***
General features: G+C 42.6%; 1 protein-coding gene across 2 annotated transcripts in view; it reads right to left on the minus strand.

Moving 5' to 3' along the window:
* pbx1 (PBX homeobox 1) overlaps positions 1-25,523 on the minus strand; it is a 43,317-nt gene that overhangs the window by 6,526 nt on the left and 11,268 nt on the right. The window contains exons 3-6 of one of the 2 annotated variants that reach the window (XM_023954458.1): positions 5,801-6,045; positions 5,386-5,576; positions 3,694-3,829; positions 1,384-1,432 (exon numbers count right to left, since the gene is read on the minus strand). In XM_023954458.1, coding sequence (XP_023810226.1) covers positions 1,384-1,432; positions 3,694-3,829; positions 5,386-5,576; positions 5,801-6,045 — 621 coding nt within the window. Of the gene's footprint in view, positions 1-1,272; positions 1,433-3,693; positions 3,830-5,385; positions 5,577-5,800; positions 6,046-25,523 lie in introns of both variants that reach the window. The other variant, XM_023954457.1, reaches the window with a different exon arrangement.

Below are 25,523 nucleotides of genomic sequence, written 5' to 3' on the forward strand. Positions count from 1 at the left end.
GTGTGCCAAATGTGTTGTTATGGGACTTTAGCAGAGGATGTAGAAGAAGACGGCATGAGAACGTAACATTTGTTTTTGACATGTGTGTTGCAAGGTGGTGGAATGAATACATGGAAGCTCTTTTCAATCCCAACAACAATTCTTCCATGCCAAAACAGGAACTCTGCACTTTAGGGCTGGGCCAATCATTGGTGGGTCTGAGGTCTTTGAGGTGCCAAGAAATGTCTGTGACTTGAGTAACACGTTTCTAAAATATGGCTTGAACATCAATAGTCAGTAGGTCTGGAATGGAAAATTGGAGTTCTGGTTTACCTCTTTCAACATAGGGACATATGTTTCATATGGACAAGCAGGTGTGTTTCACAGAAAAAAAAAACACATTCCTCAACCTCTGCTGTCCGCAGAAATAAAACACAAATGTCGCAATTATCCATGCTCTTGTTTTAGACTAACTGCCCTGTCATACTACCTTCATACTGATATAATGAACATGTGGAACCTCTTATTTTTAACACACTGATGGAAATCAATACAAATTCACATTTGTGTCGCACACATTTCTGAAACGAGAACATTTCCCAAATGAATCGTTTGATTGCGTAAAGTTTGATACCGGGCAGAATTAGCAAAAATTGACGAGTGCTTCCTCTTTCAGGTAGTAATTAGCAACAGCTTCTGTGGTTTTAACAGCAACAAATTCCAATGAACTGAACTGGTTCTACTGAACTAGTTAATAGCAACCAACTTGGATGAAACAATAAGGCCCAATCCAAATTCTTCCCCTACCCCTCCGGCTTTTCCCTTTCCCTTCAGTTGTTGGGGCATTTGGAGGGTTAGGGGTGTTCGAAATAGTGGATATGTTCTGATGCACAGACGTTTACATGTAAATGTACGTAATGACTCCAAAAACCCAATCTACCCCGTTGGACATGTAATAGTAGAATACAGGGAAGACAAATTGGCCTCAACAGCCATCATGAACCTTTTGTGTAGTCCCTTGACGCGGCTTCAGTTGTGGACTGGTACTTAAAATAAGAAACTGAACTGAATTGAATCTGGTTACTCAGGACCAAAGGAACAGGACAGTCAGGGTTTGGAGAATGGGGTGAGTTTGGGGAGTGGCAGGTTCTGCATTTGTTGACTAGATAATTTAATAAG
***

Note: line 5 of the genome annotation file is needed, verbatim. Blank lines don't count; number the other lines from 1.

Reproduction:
GTGTGCCAAATGTGTTGTTATGGGACTTTAGCAGAGGATGTAGAAGAAGACGGCATGAGAACGTAACATTTGTTTTTGACATGTGTGTTGCAAGGTGGTGGAATGAATACATGGAAGCTCTTTTCAATCCCAACAACAATTCTTCCATGCCAAAACAGGAACTCTGCACTTTAGGGCTGGGCCAATCATTGGTGGGTCTGAGGTCTTTGAGGTGCCAAGAAATGTCTGTGACTTGAGTAACACGTTTCTAAAATATGGCTTGAACATCAATAGTCAGTAGGTCTGGAATGGAAAATTGGAGTTCTGGTTTACCTCTTTCAACATAGGGACATATGTTTCATATGGACAAGCAGGTGTGTTTCACAGAAAAAAAAAACACATTCCTCAACCTCTGCTGTCCGCAGAAATAAAACACAAATGTCGCAATTATCCATGCTCTTGTTTTAGACTAACTGCCCTGTCATACTACCTTCATACTGATATAATGAACATGTGGAACCTCTTATTTTTAACACACTGATGGAAATCAATACAAATTCACATTTGTGTCGCACACATTTCTGAAACGAGAACATTTCCCAAATGAATCGTTTGATTGCGTAAAGTTTGATACCGGGCAGAATTAGCAAAAATTGACGAGTGCTTCCTCTTTCAGGTAGTAATTAGCAACAGCTTCTGTGGTTTTAACAGCAACAAATTCCAATGAACTGAACTGGTTCTACTGAACTAGTTAATAGCAACCAACTTGGATGAAACAATAAGGCCCAATCCAAATTCTTCCCCTACCCCTCCGGCTTTTCCCTTTCCCTTCAGTTGTTGGGGCATTTGGAGGGTTAGGGGTGTTCGAAATAGTGGATATGTTCTGATGCACAGACGTTTACATGTAAATGTACGTAATGACTCCAAAAACCCAATCTACCCCGTTGGACATGTAATAGTAGAATACAGGGAAGACAAATTGGCCTCAACAGCCATCATGAACCTTTTGTGTAGTCCCTTGACGCGGCTTCAGTTGTGGACTGGTACTTAAAATAAGAAACTGAACTGAATTGAATCTGGTTACTCAGGACCAAAGGAACAGGACAGTCAGGGTTTGGAGAATGGGGTGAGTTTGGGGAGTGGCAGGTTCTGCATTTGTTGACTAGATAATTTAATAAG